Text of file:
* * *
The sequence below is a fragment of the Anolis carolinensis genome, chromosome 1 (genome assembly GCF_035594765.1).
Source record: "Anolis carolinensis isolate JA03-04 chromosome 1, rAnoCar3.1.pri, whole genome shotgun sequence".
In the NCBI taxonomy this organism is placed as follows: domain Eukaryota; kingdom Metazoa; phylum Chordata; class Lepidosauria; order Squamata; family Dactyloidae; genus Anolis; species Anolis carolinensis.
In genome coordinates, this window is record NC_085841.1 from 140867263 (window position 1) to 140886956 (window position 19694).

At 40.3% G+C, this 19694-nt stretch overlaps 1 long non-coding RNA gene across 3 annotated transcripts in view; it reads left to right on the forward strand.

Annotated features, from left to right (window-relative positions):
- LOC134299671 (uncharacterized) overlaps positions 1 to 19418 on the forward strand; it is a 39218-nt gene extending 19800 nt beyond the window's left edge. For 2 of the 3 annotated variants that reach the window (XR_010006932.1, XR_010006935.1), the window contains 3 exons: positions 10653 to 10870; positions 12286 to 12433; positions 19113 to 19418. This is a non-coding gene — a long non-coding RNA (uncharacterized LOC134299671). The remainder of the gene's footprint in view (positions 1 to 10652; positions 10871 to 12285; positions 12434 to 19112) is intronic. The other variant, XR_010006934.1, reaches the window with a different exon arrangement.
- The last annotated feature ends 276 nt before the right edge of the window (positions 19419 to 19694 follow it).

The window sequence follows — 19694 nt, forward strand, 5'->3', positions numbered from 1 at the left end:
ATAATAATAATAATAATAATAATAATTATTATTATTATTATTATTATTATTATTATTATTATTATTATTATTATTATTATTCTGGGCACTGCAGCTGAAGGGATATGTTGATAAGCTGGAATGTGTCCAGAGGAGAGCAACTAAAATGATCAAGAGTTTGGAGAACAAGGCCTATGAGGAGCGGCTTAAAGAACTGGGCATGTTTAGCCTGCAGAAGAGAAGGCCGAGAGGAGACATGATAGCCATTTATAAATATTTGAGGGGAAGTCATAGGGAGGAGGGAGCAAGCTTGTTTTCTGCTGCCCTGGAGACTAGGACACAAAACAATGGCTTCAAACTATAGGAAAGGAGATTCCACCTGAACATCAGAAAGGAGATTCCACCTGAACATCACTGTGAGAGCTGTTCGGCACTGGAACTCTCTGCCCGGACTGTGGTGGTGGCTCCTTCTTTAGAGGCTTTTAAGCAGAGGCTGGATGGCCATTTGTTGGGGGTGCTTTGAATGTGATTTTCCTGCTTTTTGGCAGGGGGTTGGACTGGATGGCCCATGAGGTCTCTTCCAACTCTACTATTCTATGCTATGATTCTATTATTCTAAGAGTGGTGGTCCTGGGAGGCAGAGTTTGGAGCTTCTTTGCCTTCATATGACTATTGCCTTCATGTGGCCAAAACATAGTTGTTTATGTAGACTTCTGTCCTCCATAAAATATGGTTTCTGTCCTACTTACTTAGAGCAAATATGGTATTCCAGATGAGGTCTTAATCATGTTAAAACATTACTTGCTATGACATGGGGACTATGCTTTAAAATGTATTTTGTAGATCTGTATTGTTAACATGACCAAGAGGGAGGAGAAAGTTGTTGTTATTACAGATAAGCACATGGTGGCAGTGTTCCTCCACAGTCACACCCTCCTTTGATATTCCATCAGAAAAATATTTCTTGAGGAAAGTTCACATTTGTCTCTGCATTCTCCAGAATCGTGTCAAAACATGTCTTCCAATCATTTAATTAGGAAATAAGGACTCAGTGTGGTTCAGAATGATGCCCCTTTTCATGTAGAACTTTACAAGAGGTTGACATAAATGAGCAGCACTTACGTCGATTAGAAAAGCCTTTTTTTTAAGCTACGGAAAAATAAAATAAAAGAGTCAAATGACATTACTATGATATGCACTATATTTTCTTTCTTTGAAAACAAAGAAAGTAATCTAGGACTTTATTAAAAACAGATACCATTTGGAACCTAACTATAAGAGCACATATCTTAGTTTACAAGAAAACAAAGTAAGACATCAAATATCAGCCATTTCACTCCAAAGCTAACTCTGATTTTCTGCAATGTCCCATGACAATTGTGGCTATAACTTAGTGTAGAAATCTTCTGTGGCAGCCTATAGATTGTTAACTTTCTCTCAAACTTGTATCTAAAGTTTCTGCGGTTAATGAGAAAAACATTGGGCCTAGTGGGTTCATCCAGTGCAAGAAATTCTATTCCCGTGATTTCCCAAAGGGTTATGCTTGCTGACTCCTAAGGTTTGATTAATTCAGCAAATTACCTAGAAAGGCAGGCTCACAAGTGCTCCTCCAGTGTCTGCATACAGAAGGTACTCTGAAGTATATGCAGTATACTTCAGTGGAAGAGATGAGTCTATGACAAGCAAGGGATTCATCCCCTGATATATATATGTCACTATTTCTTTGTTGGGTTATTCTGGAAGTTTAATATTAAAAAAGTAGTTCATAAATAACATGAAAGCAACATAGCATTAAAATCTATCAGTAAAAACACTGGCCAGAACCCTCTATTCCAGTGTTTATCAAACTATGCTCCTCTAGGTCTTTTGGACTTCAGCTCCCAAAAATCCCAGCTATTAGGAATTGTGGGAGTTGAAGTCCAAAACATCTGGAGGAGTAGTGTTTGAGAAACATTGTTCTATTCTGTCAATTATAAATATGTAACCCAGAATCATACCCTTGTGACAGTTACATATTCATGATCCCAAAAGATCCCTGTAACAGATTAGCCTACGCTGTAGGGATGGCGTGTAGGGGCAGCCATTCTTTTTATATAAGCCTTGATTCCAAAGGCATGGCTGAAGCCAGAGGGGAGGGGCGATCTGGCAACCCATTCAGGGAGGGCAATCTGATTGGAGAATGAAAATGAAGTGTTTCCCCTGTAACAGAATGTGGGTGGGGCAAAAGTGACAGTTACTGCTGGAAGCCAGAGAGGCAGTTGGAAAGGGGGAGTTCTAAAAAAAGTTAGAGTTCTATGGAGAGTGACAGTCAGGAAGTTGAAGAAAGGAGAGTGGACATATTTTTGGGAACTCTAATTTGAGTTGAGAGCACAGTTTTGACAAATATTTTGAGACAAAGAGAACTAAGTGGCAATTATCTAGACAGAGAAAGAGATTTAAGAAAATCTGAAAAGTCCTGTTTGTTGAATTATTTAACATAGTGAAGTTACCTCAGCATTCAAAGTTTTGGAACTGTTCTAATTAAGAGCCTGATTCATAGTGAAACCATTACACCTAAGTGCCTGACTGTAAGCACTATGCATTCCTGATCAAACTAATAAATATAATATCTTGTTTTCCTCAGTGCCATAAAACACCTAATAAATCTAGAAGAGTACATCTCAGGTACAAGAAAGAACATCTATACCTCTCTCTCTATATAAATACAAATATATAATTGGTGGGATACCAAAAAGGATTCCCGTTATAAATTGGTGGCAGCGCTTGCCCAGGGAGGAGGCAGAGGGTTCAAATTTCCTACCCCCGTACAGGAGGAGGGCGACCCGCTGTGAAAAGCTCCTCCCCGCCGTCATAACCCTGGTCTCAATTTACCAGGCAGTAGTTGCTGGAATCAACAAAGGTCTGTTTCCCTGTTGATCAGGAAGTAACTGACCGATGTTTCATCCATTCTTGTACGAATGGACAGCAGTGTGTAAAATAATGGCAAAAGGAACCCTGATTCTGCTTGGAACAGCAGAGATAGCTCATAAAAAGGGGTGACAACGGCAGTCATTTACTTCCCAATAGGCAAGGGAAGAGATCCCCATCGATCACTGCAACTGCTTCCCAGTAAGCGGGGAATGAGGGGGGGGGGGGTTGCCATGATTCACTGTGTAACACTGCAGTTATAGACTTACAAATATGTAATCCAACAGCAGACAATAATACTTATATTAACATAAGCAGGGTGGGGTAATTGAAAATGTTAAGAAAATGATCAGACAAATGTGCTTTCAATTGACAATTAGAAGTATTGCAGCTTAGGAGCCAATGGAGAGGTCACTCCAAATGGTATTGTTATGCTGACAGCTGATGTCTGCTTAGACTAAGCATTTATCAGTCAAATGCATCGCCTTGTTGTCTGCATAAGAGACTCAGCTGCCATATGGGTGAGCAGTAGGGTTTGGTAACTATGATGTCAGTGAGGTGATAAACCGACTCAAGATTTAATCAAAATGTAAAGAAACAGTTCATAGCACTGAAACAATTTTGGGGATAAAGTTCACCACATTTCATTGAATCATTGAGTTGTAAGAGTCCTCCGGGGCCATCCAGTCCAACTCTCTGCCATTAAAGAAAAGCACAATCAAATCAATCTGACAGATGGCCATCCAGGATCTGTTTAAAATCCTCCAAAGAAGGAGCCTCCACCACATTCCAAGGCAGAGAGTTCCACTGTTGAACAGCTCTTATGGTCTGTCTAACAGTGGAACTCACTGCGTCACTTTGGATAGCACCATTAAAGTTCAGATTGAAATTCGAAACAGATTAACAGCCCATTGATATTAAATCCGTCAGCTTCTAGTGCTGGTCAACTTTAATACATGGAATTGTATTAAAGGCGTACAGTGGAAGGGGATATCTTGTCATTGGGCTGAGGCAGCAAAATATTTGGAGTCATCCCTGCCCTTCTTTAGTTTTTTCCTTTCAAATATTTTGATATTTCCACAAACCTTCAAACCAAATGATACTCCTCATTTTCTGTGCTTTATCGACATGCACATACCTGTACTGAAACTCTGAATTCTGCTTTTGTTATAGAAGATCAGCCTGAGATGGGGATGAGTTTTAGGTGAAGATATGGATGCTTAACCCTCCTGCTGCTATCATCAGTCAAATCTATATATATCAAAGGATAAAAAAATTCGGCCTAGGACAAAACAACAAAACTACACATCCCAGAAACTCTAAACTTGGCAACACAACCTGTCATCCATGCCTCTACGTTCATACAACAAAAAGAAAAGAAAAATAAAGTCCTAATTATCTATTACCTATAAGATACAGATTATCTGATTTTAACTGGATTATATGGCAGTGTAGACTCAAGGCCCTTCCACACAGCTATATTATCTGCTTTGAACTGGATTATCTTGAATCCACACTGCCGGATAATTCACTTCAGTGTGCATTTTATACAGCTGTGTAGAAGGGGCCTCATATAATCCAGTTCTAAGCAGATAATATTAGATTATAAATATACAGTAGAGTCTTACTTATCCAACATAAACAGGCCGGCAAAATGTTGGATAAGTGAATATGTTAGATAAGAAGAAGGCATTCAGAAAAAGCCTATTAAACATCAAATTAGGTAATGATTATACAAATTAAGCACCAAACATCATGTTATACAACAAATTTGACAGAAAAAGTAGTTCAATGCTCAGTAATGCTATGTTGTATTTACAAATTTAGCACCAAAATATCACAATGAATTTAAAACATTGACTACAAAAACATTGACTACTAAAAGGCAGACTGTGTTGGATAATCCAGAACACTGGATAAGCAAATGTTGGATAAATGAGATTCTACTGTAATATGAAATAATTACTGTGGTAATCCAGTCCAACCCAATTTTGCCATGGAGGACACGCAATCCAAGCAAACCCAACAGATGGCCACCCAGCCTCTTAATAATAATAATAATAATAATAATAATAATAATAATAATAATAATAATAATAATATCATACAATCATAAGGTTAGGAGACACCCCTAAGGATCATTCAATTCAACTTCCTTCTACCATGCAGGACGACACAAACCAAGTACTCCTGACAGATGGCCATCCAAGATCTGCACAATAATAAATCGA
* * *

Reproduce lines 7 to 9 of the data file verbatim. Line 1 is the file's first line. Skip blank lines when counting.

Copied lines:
- LOC134299671 (uncharacterized) overlaps positions 1 to 19418 on the forward strand; it is a 39218-nt gene extending 19800 nt beyond the window's left edge. For 2 of the 3 annotated variants that reach the window (XR_010006932.1, XR_010006935.1), the window contains 3 exons: positions 10653 to 10870; positions 12286 to 12433; positions 19113 to 19418. This is a non-coding gene — a long non-coding RNA (uncharacterized LOC134299671). The remainder of the gene's footprint in view (positions 1 to 10652; positions 10871 to 12285; positions 12434 to 19112) is intronic. The other variant, XR_010006934.1, reaches the window with a different exon arrangement.
- The last annotated feature ends 276 nt before the right edge of the window (positions 19419 to 19694 follow it).

The window sequence follows — 19694 nt, forward strand, 5'->3', positions numbered from 1 at the left end: